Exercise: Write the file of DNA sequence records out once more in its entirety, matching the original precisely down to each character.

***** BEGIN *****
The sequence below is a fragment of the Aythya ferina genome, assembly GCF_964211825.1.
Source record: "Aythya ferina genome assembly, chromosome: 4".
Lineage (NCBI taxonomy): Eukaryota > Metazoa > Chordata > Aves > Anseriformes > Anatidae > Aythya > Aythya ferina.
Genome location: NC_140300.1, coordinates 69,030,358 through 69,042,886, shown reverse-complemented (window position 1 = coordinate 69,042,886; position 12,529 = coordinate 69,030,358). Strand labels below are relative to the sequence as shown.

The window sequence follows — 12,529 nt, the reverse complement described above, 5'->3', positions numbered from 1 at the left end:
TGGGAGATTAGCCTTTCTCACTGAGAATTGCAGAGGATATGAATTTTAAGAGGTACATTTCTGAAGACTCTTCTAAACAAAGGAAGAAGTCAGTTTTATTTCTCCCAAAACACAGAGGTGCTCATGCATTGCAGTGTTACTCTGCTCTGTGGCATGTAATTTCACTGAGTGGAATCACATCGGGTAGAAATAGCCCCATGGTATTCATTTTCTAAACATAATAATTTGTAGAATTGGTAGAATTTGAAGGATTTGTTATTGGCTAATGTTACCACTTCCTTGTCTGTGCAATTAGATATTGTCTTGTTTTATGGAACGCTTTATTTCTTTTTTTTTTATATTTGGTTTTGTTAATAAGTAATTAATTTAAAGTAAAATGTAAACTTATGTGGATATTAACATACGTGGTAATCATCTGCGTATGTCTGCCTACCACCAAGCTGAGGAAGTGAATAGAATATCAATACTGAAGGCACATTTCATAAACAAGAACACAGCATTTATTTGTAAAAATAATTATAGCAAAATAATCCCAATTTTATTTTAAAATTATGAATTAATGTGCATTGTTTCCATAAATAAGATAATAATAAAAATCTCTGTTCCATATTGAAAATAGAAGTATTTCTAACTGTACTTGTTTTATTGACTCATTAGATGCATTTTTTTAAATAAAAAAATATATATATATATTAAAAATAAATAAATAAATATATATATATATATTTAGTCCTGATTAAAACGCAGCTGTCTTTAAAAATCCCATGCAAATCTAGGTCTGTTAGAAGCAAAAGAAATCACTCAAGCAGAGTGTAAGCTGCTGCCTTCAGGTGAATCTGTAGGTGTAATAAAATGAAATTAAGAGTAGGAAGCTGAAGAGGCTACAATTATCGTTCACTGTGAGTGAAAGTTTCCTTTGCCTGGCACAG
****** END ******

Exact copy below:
The sequence below is a fragment of the Aythya ferina genome, assembly GCF_964211825.1.
Source record: "Aythya ferina genome assembly, chromosome: 4".
Lineage (NCBI taxonomy): Eukaryota > Metazoa > Chordata > Aves > Anseriformes > Anatidae > Aythya > Aythya ferina.
Genome location: NC_140300.1, coordinates 69,030,358 through 69,042,886, shown reverse-complemented (window position 1 = coordinate 69,042,886; position 12,529 = coordinate 69,030,358). Strand labels below are relative to the sequence as shown.

The window sequence follows — 12,529 nt, the reverse complement described above, 5'->3', positions numbered from 1 at the left end:
TGGGAGATTAGCCTTTCTCACTGAGAATTGCAGAGGATATGAATTTTAAGAGGTACATTTCTGAAGACTCTTCTAAACAAAGGAAGAAGTCAGTTTTATTTCTCCCAAAACACAGAGGTGCTCATGCATTGCAGTGTTACTCTGCTCTGTGGCATGTAATTTCACTGAGTGGAATCACATCGGGTAGAAATAGCCCCATGGTATTCATTTTCTAAACATAATAATTTGTAGAATTGGTAGAATTTGAAGGATTTGTTATTGGCTAATGTTACCACTTCCTTGTCTGTGCAATTAGATATTGTCTTGTTTTATGGAACGCTTTATTTCTTTTTTTTTTATATTTGGTTTTGTTAATAAGTAATTAATTTAAAGTAAAATGTAAACTTATGTGGATATTAACATACGTGGTAATCATCTGCGTATGTCTGCCTACCACCAAGCTGAGGAAGTGAATAGAATATCAATACTGAAGGCACATTTCATAAACAAGAACACAGCATTTATTTGTAAAAATAATTATAGCAAAATAATCCCAATTTTATTTTAAAATTATGAATTAATGTGCATTGTTTCCATAAATAAGATAATAATAAAAATCTCTGTTCCATATTGAAAATAGAAGTATTTCTAACTGTACTTGTTTTATTGACTCATTAGATGCATTTTTTTAAATAAAAAAATATATATATATATTAAAAATAAATAAATAAATATATATATATATATTTAGTCCTGATTAAAACGCAGCTGTCTTTAAAAATCCCATGCAAATCTAGGTCTGTTAGAAGCAAAAGAAATCACTCAAGCAGAGTGTAAGCTGCTGCCTTCAGGTGAATCTGTAGGTGTAATAAAATGAAATTAAGAGTAGGAAGCTGAAGAGGCTACAATTATCGTTCACTGTGAGTGAAAGTTTCCTTTGCCTGGCACAG